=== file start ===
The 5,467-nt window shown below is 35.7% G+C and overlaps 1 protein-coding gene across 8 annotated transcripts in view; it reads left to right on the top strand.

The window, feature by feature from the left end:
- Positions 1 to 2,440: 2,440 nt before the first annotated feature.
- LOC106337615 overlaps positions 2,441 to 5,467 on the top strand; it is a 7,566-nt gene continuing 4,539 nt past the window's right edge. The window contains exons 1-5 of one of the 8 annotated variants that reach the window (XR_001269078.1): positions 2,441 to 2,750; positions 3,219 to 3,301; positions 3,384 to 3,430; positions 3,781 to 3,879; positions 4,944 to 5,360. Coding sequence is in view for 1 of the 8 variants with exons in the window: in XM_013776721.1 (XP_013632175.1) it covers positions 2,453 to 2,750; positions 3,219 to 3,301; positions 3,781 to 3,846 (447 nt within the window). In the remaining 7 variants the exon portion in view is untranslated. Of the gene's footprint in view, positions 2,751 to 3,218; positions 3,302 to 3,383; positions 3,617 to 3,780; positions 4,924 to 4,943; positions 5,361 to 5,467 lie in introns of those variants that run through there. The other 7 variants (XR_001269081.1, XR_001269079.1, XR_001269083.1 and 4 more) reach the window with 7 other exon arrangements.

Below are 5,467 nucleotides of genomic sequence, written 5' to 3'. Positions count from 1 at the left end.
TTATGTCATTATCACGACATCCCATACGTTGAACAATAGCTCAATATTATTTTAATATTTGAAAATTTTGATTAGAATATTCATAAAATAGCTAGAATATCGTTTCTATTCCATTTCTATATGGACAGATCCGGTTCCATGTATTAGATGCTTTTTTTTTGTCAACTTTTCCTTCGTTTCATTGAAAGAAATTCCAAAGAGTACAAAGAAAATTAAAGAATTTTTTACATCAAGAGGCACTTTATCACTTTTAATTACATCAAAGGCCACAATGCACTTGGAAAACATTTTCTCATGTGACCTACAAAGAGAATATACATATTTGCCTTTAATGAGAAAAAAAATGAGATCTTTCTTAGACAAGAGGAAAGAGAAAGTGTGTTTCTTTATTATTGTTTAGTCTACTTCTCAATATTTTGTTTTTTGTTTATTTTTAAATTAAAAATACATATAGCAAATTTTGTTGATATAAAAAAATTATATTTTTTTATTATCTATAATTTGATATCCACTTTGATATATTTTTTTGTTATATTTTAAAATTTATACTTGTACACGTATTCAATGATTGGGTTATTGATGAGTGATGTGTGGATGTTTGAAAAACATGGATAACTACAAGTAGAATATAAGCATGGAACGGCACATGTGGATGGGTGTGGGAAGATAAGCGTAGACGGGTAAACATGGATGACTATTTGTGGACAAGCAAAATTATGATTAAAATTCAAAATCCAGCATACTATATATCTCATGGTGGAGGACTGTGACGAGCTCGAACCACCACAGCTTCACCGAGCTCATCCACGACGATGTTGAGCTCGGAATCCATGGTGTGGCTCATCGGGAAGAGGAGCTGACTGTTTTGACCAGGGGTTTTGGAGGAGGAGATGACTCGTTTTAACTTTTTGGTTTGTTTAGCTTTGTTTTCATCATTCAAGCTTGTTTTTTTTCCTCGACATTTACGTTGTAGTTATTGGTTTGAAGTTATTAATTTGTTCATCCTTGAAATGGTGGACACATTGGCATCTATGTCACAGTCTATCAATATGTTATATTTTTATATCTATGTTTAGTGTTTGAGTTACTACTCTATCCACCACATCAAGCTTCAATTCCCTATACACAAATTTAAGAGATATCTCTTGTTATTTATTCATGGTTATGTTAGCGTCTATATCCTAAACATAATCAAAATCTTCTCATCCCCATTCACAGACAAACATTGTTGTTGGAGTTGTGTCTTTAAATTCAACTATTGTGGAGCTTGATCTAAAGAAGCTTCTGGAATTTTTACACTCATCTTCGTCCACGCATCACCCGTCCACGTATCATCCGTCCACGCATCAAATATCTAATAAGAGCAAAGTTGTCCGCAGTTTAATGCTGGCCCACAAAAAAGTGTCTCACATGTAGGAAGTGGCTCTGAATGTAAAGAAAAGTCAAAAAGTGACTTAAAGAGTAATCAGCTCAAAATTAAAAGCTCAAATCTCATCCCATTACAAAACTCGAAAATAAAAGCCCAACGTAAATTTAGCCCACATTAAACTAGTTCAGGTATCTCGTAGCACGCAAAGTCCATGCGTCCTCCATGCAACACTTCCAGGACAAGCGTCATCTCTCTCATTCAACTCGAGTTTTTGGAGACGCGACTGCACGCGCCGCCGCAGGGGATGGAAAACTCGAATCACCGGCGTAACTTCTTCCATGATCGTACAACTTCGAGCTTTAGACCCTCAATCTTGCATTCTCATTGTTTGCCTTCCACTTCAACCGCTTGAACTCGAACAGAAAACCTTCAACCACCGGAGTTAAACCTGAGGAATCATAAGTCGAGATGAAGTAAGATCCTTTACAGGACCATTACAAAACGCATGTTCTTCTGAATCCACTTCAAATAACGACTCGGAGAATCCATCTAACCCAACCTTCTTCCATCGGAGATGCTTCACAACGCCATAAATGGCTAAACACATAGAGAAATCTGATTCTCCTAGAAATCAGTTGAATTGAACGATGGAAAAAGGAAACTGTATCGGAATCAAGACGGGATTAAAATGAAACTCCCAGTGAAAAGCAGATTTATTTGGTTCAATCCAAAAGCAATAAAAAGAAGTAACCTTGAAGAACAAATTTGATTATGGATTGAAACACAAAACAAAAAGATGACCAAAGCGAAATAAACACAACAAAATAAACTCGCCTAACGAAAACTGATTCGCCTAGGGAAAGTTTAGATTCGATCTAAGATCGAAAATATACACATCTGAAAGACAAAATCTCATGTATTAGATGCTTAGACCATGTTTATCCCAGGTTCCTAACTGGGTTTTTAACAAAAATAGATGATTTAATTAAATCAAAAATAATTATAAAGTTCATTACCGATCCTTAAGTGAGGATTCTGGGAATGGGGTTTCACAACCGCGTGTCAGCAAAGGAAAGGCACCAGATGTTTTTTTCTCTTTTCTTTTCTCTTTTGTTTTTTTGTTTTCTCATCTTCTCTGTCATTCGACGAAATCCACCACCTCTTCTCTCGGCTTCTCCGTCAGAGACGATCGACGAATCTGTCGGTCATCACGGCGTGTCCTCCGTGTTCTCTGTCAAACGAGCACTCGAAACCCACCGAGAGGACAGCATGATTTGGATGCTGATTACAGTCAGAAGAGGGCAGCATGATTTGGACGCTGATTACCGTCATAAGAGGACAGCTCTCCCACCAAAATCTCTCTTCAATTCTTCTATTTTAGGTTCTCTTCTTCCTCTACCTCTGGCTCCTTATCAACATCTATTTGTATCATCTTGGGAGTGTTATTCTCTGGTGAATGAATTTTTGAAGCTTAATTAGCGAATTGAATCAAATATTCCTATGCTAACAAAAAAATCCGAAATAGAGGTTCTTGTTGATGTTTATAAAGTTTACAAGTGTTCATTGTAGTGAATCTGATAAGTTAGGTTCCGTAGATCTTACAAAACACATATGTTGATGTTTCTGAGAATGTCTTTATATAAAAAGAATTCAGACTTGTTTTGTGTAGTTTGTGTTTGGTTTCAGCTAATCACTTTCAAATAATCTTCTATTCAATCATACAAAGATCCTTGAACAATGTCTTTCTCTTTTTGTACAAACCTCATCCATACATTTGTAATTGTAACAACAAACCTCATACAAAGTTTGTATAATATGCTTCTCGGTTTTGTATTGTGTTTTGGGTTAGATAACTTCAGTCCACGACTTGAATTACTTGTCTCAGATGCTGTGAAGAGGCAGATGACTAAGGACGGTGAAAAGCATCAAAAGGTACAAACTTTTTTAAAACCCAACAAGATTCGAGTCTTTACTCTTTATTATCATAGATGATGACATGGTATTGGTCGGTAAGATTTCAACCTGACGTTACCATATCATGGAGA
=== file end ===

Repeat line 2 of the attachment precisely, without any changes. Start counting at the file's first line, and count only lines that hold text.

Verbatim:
The window, feature by feature from the left end: